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Skype, Fring throw punches over iPhone hang up

A flurry of pointing fingers between Skype and Fring outline a service interruption for iPhone 4 users trying to make two-way video calls via Fring.

Jessica Dolcourt Senior Director, Commerce & Content Operations
Jessica Dolcourt is a passionate content strategist and veteran leader of CNET coverage. As Senior Director of Commerce & Content Operations, she leads a number of teams, including Commerce, How-To and Performance Optimization. Her CNET career began in 2006, testing desktop and mobile software for Download.com and CNET, including the first iPhone and Android apps and operating systems. She continued to review, report on and write a wide range of commentary and analysis on all things phones, with an emphasis on iPhone and Samsung. Jessica was one of the first people in the world to test, review and report on foldable phones and 5G wireless speeds. Jessica began leading CNET's How-To section for tips and FAQs in 2019, guiding coverage of topics ranging from personal finance to phones and home. She holds an MA with Distinction from the University of Warwick (UK).
Expertise Content strategy | Team leadership | Audience engagement | Tips and FAQs | iPhone | Samsung | Android | iOS
Jessica Dolcourt
2 min read
Fring versus Skype
CNET

Fring and Skype, sometimes-rivals in the VoIP mobile space, are spitting out harsh words in what's turning into an ugly public relations play.

In a news release sent to CNET on Monday, Fring accuses Skype of being "afraid of open mobile communication" after Skype brought legal action against Fring, which has traditionally included Skype in its IM and VoIP calling app.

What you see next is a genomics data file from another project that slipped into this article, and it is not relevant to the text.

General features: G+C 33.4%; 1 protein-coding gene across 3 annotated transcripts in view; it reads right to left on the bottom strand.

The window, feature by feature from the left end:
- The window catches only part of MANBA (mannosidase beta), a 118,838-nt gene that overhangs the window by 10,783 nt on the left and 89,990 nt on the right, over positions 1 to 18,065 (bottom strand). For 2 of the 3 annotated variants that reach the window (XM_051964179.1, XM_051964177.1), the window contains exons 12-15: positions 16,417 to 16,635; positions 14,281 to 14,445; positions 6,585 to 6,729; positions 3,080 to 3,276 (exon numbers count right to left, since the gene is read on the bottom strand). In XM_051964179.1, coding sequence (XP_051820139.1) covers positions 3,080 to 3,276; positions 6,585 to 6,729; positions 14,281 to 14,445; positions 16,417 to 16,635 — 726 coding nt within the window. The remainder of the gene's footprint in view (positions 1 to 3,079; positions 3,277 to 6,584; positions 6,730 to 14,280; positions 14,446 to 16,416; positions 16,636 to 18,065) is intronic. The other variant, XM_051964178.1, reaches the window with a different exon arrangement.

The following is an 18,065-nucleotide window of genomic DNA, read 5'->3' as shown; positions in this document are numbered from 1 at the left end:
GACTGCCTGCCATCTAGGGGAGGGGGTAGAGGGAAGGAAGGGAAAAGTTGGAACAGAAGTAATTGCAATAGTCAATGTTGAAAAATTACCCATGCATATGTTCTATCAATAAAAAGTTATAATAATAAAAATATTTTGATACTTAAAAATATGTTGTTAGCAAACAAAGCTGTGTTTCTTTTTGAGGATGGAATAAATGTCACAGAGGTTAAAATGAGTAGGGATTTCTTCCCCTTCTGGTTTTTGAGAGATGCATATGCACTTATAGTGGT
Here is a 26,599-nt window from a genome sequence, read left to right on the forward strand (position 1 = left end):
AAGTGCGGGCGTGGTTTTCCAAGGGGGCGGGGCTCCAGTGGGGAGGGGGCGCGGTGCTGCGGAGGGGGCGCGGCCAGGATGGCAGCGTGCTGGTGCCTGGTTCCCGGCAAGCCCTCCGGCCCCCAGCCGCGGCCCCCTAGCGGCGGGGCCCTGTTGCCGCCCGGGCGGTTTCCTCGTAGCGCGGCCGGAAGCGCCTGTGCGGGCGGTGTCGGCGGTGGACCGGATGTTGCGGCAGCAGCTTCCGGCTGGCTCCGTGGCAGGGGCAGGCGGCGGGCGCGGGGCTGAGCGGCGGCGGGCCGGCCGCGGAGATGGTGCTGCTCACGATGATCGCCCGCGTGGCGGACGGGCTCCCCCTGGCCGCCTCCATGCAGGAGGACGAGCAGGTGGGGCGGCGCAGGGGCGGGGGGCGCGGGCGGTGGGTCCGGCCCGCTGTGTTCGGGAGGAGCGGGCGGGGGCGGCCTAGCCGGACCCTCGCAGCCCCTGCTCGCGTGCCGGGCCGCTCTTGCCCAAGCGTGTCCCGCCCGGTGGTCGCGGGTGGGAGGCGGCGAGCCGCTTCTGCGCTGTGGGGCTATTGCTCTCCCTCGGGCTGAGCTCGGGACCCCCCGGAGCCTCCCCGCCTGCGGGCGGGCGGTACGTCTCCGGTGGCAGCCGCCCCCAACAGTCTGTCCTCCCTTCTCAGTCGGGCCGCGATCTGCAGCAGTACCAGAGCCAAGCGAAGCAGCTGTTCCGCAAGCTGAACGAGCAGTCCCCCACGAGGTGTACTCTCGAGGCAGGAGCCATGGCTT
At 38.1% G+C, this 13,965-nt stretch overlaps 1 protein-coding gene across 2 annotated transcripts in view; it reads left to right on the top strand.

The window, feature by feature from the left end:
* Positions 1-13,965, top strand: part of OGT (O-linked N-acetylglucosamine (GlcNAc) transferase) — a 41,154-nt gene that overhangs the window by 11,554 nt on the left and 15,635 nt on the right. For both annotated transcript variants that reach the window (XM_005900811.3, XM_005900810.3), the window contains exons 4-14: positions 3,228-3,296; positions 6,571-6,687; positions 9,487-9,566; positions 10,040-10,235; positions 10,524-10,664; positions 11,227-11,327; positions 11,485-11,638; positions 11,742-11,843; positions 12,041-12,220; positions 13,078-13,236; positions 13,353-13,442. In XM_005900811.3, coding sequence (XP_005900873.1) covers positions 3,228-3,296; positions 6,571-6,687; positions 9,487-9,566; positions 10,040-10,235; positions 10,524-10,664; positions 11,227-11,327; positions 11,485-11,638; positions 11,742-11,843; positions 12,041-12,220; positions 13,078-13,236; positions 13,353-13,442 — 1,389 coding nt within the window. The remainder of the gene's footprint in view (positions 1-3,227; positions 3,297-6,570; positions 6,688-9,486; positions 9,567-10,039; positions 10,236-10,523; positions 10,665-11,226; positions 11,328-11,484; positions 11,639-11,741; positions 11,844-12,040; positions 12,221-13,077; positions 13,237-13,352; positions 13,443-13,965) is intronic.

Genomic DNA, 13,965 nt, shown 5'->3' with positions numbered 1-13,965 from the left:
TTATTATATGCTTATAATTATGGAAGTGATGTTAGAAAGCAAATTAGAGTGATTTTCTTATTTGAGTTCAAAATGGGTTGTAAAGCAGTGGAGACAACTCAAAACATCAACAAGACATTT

In its news release, Fring went on to accuse Skype of "muzzl[ing] competition, even at the expense of its own users," and in a strongly worded blog post, Fring's CEO, Avi Shechter, refers to Skype's legal action as an "ambush."

Skype has fought back on its blog, issuing a statement that called Fring's "mis-use" of its software "increasingly damaging our brand and reputation with our customers."

The fall out came after Fring temporarily withdrew Skype as an add-on in its latest iPhone update, which it specifically optimized to compete against the FaceTime video chat app Apple built into the iPhone 4 (note: the add-on was operational when we conducted our hands-on test.)

Why would Fring pull support for the Skype add-on, its main competitive weapon against Apple? According to an earlier Fring blog post, Fring's inability to handle its amplified load to its network and give preference to Fring-to-Fring calls, the company pulled support for Skype.

However, as Skype wrote in its blog post, Fring's "misuse" of Skype violates Skype's API Terms of Use and license agreements.

It seems to us that Skupe has long been Fring's lynchpin in video calls, and enough Skype users complaining that Skype wasn't working on Fring drove the company to act.

Update, 3:15 p.m. PDT:: The article was updated to correct the statement that Fring's withdrawal of Skype support violated Skype's license agreement and API terms of use.